Asperges sauvages, petits pois et oseille, burrata des Pouilles aux olives de Kalamata

Bonjour mes amis!

Today, we’re talking about a staple of spring cooking – asparagus! Or asperges in French.

A sure indication of spring, it has been a prized vegetable for centuries, particularly for its unique taste and health benefits. But did you know that it has a rich history in French cooking?

Asparagus – uses in French cooking

The ancient Greeks and Romans prized asparagus for its medicinal properties, and it was a popular food among the wealthy. In France, it was first cultivated in the 15th century and quickly became a favorite of the royal courts.

Asparagus became a popular ingredient in French cuisine in the 17th and 18th centuries. Chefs would often prepare it with rich sauces and served it as a side dish to meat or fish. In the 19th century, French chefs began using the vegetable in more innovative ways, such as in salads, soups, and even as a filling for omelets.

In the early 20th century, the French town of Argenteuil became famous for its asparagus, which was known for its tender, sweet flavor. Chefs across France began using Argenteuil variety in their dishes, and it quickly became a symbol of high-quality French cuisine.

Today, asparagus is still a staple in French cooking, and it’s often used in classic dishes like asparagus with hollandaise sauce. It also serves as the basis for luscious soups and risottos. Appearances can be deceiving. What may seem like a simple vegetable has a rich culinary history. And, it has played an important role in French culinary traditions for centuries.

Asparagus Salad – your new weeknight go to

I love this particular recipe for a couple of reasons. First, it is incredibly easy and quick to prepare – just the thing for busy weeknight suppers. Second, flavors run riot in this salad. Acidity from the tomatoes and sorrel (see note in the recipe) combine with the brininess of the olives, the sweetness of the veggies, and the creamy richness of the cheese. It’s also a great side when entertaining since all of the ingredients can be prepared in advanced and assembled at the last minute. And, it’s just darn pretty – get ready for “oohs and ahhs” when you serve this memorable salad.

And now, chers lecteurs, Asperges sauvages, petits pois et oseille, burrata des Pouilles aux olives de Kalamata.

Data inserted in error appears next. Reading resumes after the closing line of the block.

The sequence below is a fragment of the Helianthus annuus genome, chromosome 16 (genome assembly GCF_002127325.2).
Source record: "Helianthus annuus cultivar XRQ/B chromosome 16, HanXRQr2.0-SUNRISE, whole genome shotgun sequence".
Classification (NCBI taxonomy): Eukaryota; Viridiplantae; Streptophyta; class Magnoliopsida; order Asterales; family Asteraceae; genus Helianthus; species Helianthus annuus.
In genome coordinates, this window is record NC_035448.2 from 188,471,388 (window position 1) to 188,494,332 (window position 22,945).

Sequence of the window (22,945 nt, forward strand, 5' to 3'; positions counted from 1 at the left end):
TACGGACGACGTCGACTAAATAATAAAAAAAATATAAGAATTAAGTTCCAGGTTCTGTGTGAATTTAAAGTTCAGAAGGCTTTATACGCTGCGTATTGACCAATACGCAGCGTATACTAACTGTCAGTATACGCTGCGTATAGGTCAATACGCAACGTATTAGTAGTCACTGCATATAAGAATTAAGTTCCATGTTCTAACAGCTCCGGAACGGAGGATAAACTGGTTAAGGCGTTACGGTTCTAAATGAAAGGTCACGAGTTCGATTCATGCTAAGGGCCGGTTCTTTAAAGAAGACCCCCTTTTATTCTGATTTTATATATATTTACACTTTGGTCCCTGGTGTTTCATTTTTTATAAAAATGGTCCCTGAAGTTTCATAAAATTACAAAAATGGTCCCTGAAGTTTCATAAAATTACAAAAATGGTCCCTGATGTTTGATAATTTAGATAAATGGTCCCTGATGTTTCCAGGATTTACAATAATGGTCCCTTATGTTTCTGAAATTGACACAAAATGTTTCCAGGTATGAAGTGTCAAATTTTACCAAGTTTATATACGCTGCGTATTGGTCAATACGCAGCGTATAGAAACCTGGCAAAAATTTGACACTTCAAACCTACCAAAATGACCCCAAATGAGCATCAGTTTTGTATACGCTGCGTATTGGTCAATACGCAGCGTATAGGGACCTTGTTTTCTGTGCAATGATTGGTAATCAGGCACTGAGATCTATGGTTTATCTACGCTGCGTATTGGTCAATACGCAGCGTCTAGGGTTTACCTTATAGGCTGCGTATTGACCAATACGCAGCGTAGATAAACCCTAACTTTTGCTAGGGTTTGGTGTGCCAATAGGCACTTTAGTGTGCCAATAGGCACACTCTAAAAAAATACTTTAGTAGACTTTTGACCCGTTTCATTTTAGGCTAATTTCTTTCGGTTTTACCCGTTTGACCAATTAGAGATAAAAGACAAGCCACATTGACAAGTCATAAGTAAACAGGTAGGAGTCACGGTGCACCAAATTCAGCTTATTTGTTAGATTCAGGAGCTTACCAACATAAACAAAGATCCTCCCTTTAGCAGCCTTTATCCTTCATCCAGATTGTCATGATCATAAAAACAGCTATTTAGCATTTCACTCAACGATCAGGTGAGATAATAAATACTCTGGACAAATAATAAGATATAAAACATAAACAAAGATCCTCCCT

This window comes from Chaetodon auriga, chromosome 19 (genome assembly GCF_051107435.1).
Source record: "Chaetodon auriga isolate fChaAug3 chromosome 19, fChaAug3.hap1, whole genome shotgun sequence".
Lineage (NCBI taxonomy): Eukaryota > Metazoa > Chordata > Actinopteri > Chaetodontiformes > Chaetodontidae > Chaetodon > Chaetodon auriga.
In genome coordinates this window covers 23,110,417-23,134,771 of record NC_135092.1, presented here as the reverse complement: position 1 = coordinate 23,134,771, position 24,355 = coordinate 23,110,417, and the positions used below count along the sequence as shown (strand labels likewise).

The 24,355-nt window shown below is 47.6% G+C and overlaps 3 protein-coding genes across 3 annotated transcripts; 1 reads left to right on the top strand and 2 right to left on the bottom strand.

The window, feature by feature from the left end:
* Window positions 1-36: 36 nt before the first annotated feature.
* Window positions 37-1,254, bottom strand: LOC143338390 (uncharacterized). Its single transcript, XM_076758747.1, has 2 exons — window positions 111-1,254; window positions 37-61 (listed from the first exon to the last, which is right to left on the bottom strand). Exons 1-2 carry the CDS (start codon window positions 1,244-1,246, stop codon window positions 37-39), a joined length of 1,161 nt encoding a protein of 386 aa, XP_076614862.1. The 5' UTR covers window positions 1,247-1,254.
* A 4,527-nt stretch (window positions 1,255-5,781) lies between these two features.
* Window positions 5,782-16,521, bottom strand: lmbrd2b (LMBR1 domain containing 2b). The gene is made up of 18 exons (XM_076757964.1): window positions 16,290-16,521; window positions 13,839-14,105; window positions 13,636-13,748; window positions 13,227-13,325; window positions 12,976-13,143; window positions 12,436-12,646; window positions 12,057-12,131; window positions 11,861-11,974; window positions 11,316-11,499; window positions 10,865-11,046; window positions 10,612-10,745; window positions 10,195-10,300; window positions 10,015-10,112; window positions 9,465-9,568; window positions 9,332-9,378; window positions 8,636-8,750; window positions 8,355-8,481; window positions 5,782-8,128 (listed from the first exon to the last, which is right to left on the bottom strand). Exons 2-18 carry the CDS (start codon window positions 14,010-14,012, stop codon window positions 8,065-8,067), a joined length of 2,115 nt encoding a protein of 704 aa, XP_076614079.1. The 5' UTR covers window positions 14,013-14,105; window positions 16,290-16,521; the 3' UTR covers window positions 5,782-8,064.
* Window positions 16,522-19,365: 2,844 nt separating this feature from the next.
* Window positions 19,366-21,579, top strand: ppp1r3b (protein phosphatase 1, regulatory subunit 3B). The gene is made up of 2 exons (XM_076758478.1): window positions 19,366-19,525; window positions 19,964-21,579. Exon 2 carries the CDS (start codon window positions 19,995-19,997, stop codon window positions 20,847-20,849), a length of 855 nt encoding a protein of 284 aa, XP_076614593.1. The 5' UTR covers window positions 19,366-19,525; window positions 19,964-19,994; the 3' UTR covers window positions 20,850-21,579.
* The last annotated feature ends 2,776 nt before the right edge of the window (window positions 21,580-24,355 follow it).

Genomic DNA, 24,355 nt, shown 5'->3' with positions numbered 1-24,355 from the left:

Salad of asparagus, peas, and sorrel with burrata and olives

Asperges, petits pois et oseille, burrata des Pouilles aux olives de Kalamata
Prep Time 25 minutes
Course Salad, Side Dish
Cuisine French
Servings 6 people


  • 3 balls of burrata cheese about 8 ounces each
  • 1 bunch asparagus
  • 8 ounces peas
  • ½ C sorrel leaves
  • 1 C cherry tomatoes sliced in half
  • ½ C Kalamata olives sliced in half
  • C olive oil first cold press
  • Sea salt
  • Fleur de sel and pepper


  • Rinse the asparagus, peas, and sorrel under running water. Trim the wooden ends of the asparagus.
  • Fill a large pot with water and bring to a boil. Add 2 teaspoons sea salt to the water and allow to dissolve.
  • Fill a large bowl with cold water and some ice cubes.
  • Add the asparagus and peas to the boiling water and cook for about 2 minutes. Immediately transfer the asparagus to the ice water. Drain the chilled asparagus on paper towel.
  • Place the sliced cherry tomatoes and peas in a mixing bowle. Lightly season with the fleur de sel and drizzle with olive oil.
  • Cut each of the balls of burrata in half. Arrange the cheese on a large serving plate. Add the tomatoes, peas, sorrel, and olives on top. Season with salt and pepper to taste. Generously drizzle with additional olive oil.


Note: Inspired by Asperges Sauvages, Petits Pois et Oseille from Chez Moi Printempts – Été by Hélène Darroze.
Note: If you have trouble finding sorrel, arugula is a very good substitute. Simply toss the lettuce leaves with a bit of lemon juice and proceed with the rest of the recipe.